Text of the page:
asking and posing the big questions, natural science, parallel universes, asking questions, collecting and systematizing, that guy we didn’t like, The Structure Of Scientific Revolutions by Thomas Kuhn, “proving things”, weapons of mass destruction, 17 intelligence agencies, how can we falsify this?, holy shit he was right!, thought experiments, thinking them through completely, exploring a philosophical point, you can’t do it with mimetic fiction, what happens if…, that’s what they all are, the author afterwords offer insight, that I’m taking my head apart scene, a reverse infodump, we can’t understand ourselves, arguments like proverbs (suck), limiting understanding, refusing that limit, there’s no Godellian self-impossibility, what Dick does, almost like a drug metaphor, the thought’s he’s having and the thoughts he’s expressing, if you want to get into a big fight, tell me my hand is not my hand, memory, Hal, the difference, Ted Chiang doesn’t have this paranoia, adjacent to technology, the guy measuring the ether, how do we know what we know, the art installation for The Great Silence, Alex the talking parrot, very emotional, their beak is kind of their hand, emotional realities, those Alex videos, a whole other mind we have access to through regular English, these humans are looking for intelligence in the universe, the search for terrestrial intelligence, pretty cool, kinda heartbreaking, the whole Alex thing, So Long And Thanks For All The Fish by Douglas Adams, Arecibo, it hears the voice of creation, the lasting breath, spirit as the breath of God, the breath is not me, he’s having it both ways, these copper plates, audio versus text, in another five years, Wayne would personally recommend the book and the audiobook, here’s where I got the idea, at the end of every story, as a collection, this book we can hand off to people, I feel stupid when I’m reading stupid, reading this makes me feel like I’m the genius that I am, I’m sophisticated, I’m so stupid, not having brilliant ideas all day long, a guy practicing his words for his sermon, thinking on aloud, thinking on paper, writing therapy, cast them out of you, people are made of stories.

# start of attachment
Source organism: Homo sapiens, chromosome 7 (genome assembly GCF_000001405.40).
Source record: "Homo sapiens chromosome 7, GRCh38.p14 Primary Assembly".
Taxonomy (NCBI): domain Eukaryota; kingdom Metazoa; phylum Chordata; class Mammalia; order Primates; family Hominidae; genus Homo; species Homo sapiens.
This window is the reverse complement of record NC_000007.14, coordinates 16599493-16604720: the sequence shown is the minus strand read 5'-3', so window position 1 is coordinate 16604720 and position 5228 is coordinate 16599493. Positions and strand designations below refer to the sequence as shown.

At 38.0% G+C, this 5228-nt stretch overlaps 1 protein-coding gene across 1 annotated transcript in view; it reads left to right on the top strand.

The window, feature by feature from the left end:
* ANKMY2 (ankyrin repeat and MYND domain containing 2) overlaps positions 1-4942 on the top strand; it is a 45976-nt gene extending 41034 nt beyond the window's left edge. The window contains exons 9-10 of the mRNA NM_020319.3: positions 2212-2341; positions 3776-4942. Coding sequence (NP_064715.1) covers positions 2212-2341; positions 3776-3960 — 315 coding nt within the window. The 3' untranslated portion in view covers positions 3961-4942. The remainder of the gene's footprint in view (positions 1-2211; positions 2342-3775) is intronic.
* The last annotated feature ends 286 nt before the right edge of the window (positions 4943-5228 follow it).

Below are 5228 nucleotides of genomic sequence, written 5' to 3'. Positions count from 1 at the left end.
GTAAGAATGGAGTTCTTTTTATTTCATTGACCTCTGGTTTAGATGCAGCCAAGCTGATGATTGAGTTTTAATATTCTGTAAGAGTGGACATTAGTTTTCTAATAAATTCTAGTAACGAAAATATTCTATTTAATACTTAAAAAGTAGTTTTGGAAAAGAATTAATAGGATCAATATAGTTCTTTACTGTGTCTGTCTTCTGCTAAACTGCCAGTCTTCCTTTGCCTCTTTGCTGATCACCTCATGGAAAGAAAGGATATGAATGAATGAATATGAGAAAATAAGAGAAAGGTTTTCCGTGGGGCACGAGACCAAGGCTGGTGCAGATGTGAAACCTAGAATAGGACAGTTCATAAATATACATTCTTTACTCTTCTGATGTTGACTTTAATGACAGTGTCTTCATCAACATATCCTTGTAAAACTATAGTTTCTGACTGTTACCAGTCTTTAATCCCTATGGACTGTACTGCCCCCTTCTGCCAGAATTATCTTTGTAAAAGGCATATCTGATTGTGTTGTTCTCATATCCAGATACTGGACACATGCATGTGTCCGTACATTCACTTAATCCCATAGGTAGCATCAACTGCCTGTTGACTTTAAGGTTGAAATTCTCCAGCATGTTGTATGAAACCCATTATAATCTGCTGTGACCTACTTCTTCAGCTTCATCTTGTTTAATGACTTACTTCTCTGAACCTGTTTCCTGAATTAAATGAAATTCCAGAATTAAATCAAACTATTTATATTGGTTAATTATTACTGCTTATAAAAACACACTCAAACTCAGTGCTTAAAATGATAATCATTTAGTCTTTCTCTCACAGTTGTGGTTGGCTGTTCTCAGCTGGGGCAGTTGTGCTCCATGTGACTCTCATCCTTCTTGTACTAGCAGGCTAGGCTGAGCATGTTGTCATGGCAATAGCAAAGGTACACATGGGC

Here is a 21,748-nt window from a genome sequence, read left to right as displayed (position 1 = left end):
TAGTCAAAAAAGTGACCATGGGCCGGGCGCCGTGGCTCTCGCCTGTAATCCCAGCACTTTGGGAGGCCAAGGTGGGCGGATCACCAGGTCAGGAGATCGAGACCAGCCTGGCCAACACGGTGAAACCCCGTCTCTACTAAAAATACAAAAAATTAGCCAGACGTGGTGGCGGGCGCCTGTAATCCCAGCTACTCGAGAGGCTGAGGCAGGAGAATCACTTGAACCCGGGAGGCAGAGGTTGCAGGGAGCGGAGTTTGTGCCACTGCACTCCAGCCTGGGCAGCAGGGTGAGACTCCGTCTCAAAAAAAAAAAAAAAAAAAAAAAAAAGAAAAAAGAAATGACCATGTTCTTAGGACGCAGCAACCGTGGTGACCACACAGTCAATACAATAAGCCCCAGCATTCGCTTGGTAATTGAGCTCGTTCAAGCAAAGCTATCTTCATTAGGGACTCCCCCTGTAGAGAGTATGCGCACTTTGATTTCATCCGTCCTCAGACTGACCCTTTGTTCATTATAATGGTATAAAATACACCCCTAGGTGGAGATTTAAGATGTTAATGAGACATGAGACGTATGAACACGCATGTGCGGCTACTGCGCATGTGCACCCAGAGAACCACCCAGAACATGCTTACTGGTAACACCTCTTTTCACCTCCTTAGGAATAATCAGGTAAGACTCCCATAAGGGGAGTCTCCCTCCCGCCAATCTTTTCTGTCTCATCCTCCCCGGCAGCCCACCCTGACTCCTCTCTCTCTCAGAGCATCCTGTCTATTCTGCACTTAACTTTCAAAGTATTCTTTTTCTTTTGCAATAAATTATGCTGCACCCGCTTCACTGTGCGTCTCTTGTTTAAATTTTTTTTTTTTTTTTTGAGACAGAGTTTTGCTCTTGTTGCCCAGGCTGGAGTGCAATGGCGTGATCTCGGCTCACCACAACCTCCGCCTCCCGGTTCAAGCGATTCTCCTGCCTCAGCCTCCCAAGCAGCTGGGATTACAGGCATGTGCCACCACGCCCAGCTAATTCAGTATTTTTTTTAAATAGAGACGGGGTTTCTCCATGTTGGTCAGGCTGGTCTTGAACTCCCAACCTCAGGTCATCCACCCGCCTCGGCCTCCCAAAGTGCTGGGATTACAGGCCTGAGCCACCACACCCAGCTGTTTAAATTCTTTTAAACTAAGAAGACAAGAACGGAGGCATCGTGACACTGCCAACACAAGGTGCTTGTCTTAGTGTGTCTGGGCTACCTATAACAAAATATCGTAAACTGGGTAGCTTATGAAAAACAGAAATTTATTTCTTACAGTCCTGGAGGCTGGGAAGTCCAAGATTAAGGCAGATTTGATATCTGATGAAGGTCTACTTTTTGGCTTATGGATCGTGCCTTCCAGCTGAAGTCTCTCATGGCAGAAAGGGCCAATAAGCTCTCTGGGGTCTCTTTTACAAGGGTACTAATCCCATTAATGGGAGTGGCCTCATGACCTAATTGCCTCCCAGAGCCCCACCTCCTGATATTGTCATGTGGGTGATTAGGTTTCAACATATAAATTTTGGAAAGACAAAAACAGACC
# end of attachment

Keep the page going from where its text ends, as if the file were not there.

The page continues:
Posted by Jesse Willis